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Section 205
Balanced Budget and Emergency Deficit Control Reaffirmation Act of 1987

title II—BUDGET PROCESS REFORM
Sec. 205. Extraneous Provisions in the Senate.

(a) Prohibition of Extraneous Matters in Reconciliation Measures in the Senate.—Section 20001 of the Consolidated Omnibus Budget Reconciliation Act of 1985, as amended by section 7006 of the Omnibus Budget Reconciliation Act of 1986, is amended in subsection (c) by striking out “January 2, 1988”and inserting in lieu thereof “September 30, 1992”.

(b) Provisions Considered To Be Extraneous in the Senate.—Subsection (d)(1)(A) of such section is amended by inserting before the period at the end thereof “; and (E) a provision shall be considered to be extraneous if it increases, or would increase, net outlays, or if it decreases, or would decrease, revenues during a fiscal year after the fiscal years covered by such reconciliation bill or reconciliation resolution, and such increases or decreases are greater than outlay reductions or revenue increases resulting from other provisions in such title in such year”.

(c) Application of Subsection (a) To Certain Senate Resolutions.—Nothing in the amendment made by subsection (a) shall be construed as limiting the manner in which S. Res. 286 (99th Congress, 1st  session), as amended by S. Res. 609 (99th Congress, 2d  session), shall apply to reconciliation bills and reconciliation resolutions considered on or after the date of the enactment of this joint resolution.


Counsel Notes
Codification

This section is not classified to the U.S. Code.

Joint Explanatory Statement (BBEDCRA 1987) 

The Joint Explanatory Statement of the Managers of Conference on the Balanced Budget and Emergency Deficit Control Reaffirmation Act of 1987 included this description:

6. Extraneous Provisions in Reconciliation Legislation 

Current Law 

Title XX of the Consolidated Omnibus Budget Reconciliation Act of 1985 (P.L. 99-272), as amended by Section 7006 of the Omnibus Budget Reconciliation Act of 1986 (P.L. 99-509), established a temporary rule in the Senate-referred to as the “Byrd Rule”-to exclude extraneous matter from reconciliation legislation. The rule specifies the types of provisions considered to be extraneous, provides for a point of order against the inclusion of extraneous matter in reconciliation measures, and requires a three-fifths vote of the Senate to waive or appeal the point of order. The rule expires on January 2, 1988.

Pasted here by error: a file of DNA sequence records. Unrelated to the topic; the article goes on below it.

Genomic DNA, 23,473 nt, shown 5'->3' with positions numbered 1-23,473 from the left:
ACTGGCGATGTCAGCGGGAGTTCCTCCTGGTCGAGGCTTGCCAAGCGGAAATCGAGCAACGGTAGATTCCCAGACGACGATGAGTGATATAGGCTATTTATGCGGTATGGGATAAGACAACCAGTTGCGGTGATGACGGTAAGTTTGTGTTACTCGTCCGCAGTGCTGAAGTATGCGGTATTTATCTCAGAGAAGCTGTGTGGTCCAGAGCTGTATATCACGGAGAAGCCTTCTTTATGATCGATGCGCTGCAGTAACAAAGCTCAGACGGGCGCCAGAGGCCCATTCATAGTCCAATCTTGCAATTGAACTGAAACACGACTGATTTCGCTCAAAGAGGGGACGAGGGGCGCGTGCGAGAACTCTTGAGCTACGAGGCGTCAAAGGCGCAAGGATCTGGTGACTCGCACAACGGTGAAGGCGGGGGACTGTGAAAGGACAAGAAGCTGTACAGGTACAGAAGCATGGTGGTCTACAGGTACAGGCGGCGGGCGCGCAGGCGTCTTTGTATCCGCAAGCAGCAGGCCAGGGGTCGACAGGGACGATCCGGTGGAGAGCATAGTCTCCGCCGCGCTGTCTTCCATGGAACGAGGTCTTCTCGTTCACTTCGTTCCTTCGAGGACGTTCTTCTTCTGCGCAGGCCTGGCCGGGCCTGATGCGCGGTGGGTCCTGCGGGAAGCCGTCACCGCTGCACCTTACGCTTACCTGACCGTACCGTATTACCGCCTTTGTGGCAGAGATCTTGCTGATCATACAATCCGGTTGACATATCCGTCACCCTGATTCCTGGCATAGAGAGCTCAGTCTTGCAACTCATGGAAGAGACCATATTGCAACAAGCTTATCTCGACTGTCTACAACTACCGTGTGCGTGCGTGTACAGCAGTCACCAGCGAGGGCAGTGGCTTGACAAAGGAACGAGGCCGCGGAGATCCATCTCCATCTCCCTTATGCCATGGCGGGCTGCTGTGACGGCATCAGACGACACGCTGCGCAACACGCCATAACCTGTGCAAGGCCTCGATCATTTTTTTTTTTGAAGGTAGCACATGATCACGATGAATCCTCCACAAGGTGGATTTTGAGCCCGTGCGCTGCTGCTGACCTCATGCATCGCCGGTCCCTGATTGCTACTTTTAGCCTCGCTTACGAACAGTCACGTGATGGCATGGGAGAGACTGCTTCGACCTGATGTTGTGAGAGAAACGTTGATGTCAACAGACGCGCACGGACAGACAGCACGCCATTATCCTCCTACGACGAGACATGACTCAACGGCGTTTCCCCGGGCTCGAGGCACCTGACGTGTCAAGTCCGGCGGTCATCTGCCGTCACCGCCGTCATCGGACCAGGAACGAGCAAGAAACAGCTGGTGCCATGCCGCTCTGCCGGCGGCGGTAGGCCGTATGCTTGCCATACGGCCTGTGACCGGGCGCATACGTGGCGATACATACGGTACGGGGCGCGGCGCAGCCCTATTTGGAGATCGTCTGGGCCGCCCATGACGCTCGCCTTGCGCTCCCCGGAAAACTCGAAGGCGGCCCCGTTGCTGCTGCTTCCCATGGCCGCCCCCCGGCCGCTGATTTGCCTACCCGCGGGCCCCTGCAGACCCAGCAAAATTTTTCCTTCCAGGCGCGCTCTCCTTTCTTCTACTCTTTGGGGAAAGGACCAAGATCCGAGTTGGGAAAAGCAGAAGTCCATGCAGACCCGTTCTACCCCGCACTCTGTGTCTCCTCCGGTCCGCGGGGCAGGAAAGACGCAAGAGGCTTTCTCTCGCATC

Senate Amendment 

The Senate amendment (Section 228) amends the Byrd Rule (which applies only in the Senate) to include in the definition of extraneous matter provisions which increase net outlays or decrease revenues during a fiscal year beyond those fiscal years covered by the reconciliation measure and which result in a net increase in the deficit for that fiscal year. The Senate amendment also extends the expiration date of the Byrd Rule to September 30, 1992. 

Conference Agreement 

The House recedes and concurs in the Senate amendment. This rule applies only in the Senate.

It is the intent of the conferees that expiration after the reconciliation period of a revenue increase or extension provided for in a reconciliation bill would not, of itself, be considered a revenue decrease for purposes of this provision. It could, however, contribute to a finding that a spending increase or a positive revenue decrease in that legislation violated this rule.

U.S. House of Representatives, Balanced Budget and Emergency Deficit Control Reaffirmation Act of 1987: Conference Report to Accompany H. J. Res. 324, House Ways and Means Committee (H. Rept. 100-313) September 21, 1987.

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